So...you have figured out a way to obtain some practical experience in IT. Now your task is to make sure that you are going to use this very valuable opportunity to maximum advantage. In other words, you need to make the experience count.
The first thing to remember about such a situation is that you are not yet working per se. You have been given the opportunity to spend some time in an environment that will ultimately benefit your career, and you may or may not be paid for it. The company or organization that gave you this opportunity did so out of the goodness of their heart, not because they had to. This is no time to be complaining about the coffee or the lack of sports facilities at the office.
For the period of your volunteer experience, especially if it is only a few weeks, you should be getting to the office as early as you are allowed, and leaving at the last possible moment. Every minute that you spend at work, no matter how mundane the task you are doing, is a minute well spent.
While we are on the subject of performing mundane tasks, let us address another related issue. As a volunteer, there is a chance that you will be given routine tasks to complete, in part because they do not require a great deal of supervision, but mainly because the regular IT staff do not want to do the tasks themselves. IT veterans refer to this mind-numbing work as scut work.
Remember, for an IT newcomer who needs every shred of practical experience, there is no such thing as a waste of time. As boring and as seemingly pointless as these tasks may seem, if you have to do them for six hours, but then get to spend half an hour in a program project meeting or with a network technician while he upgrades a file server, then your six hour investment is cheap at twice the price.
Another thing to consider is that if the tasks you are given are completed correctly, it is more likely that you will be given a more interesting task next time, or the time after that. This may seem like obvious advice; however, it is easily forgotten as you start yet another morning of filing and photocopying.
While you are volunteering, be certain to make notes, ask questions and generally soak up the atmosphere of your environment. Observe other employees and note how they act. Offices have a very unique working environment, to be sure.
Again, experience is about learning the things that cannot be taught in a classroom, and not all of these things are directly related to information technology. Sometimes it is just about understanding the role that your chosen position plays in a business.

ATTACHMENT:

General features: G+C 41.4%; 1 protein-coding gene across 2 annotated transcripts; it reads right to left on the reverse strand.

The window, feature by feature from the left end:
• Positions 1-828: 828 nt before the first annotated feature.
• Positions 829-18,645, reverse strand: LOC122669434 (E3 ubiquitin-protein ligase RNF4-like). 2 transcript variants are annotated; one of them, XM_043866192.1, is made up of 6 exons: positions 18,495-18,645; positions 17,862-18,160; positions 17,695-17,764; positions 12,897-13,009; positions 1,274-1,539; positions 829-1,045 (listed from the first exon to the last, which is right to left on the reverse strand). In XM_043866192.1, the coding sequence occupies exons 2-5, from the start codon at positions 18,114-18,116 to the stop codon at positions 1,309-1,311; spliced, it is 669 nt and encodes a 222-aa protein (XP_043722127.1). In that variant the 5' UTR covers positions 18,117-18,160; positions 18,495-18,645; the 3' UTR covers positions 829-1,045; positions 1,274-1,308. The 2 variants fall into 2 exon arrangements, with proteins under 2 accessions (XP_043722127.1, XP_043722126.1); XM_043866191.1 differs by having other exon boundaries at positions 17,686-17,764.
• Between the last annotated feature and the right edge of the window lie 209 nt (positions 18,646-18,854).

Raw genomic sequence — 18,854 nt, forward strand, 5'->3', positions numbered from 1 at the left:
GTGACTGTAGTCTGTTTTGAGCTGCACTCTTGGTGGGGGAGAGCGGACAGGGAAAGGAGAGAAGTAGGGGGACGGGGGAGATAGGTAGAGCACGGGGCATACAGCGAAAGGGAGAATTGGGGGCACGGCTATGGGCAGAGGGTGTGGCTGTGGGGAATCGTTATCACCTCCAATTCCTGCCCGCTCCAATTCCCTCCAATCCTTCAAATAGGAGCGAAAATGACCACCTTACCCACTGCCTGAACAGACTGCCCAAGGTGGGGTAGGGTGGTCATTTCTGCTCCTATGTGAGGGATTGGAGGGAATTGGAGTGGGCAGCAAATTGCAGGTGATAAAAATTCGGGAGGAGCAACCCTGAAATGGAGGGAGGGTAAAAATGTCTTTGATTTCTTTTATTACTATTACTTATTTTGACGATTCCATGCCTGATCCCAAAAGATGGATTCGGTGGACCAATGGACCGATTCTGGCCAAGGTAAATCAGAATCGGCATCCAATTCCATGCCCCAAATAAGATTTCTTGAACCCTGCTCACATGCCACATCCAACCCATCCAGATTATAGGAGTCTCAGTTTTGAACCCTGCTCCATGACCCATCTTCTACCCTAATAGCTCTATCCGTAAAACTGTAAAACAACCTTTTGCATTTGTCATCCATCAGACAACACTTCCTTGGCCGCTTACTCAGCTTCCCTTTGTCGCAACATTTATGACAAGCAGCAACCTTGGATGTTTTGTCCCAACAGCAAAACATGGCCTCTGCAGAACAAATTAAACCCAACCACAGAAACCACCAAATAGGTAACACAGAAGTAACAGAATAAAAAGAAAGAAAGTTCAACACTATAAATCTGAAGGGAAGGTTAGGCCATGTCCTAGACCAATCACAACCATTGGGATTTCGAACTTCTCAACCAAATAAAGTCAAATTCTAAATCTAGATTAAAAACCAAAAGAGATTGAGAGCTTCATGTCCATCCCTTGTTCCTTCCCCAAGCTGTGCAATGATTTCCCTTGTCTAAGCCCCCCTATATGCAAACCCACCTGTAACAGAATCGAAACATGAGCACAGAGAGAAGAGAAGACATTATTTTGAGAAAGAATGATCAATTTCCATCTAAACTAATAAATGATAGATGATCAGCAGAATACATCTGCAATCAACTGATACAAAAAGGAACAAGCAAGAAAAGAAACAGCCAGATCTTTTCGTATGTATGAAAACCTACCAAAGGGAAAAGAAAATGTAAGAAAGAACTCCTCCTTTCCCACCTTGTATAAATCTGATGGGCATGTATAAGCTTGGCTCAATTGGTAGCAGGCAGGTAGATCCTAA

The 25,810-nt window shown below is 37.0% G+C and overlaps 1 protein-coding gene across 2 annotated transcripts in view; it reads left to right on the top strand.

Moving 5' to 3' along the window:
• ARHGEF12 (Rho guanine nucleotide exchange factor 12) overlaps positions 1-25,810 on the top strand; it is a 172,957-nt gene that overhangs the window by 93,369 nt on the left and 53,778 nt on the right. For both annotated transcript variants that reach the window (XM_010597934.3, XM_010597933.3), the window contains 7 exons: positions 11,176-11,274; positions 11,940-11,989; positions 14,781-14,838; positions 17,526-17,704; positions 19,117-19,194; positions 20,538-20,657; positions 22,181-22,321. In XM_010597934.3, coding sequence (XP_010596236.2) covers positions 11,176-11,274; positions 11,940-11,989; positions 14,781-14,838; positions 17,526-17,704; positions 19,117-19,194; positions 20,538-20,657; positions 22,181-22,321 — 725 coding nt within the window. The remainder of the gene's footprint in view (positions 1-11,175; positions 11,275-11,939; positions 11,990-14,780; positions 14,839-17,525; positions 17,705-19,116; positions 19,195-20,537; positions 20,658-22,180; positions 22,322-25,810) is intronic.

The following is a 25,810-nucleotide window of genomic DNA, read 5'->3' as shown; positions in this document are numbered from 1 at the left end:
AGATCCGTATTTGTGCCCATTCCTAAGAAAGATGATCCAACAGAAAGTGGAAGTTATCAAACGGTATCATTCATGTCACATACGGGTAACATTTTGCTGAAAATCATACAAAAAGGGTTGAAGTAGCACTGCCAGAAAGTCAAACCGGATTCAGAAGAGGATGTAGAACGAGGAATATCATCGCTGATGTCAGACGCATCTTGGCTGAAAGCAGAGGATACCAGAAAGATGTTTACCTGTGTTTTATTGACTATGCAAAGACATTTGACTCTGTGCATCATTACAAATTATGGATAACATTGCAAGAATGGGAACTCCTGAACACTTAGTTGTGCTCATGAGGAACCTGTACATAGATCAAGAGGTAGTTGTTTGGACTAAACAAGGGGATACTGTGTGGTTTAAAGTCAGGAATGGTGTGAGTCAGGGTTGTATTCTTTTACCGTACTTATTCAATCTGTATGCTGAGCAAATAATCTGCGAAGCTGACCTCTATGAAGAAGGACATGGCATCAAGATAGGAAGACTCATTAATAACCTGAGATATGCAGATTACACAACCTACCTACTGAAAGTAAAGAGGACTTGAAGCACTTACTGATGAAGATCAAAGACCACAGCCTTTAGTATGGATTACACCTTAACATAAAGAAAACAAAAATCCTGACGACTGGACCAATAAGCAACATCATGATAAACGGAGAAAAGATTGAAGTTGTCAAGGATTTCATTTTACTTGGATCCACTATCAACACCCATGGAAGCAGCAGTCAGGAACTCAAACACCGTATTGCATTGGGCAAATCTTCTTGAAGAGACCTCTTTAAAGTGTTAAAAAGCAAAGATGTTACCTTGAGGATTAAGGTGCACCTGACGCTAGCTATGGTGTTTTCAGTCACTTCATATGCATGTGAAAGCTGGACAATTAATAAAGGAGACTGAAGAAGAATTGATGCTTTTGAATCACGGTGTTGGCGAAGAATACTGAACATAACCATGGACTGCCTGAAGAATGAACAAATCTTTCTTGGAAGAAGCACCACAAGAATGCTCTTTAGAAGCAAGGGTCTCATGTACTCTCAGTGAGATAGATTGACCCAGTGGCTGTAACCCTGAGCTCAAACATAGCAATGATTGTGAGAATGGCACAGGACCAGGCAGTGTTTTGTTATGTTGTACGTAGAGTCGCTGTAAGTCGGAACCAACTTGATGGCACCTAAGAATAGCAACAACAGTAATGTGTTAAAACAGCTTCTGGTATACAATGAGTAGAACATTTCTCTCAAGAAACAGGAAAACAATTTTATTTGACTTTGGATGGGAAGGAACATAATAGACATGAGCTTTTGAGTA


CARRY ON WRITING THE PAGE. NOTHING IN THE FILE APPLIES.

Do try to impress, though. More often than not, a volunteers who makes a positive impression on the "powers that be" is the first candidate to be considered when a future work opportunity arises. If you are interested in working for the company for which you are volunteering, make sure that the company knows of your interest. Yes--in my opinion, you should actually tell them. You will not do yourself any harm at all by saying, at an appropriate moment, “I really enjoy working here. If a position were to come up, I would welcome the opportunity to be considered for it."
Sooner or later, your work experience period will be over, and it will be time to return to your studies or to your job search. Take heart, for there is still the opportunity to derive maximum benefit from your work experience.
Before you leave your volunteer/co-op experience, there is one more important task you must complete: you must gain some valuable feedback on your performance from your managers.To do this, find a quiet and convenient moment and then ask the person to whom you reported for feedback on your performance.
Be sure to listen carefully to what your manager says. You do not necessarily have to agree or disagree with any of his or comments; simply listen. After all, it was you who asked them for their input. Once they have finished, thank them for their honesty and think about what they have said very deeply.
The way that last paragraph sounds, it make seem like I believe that the manager will have lots of bad things to say, which may not be the case at all. There may well be more positive than negative remarks; however, remember that most people find it just as hard to give praise as to give criticism.
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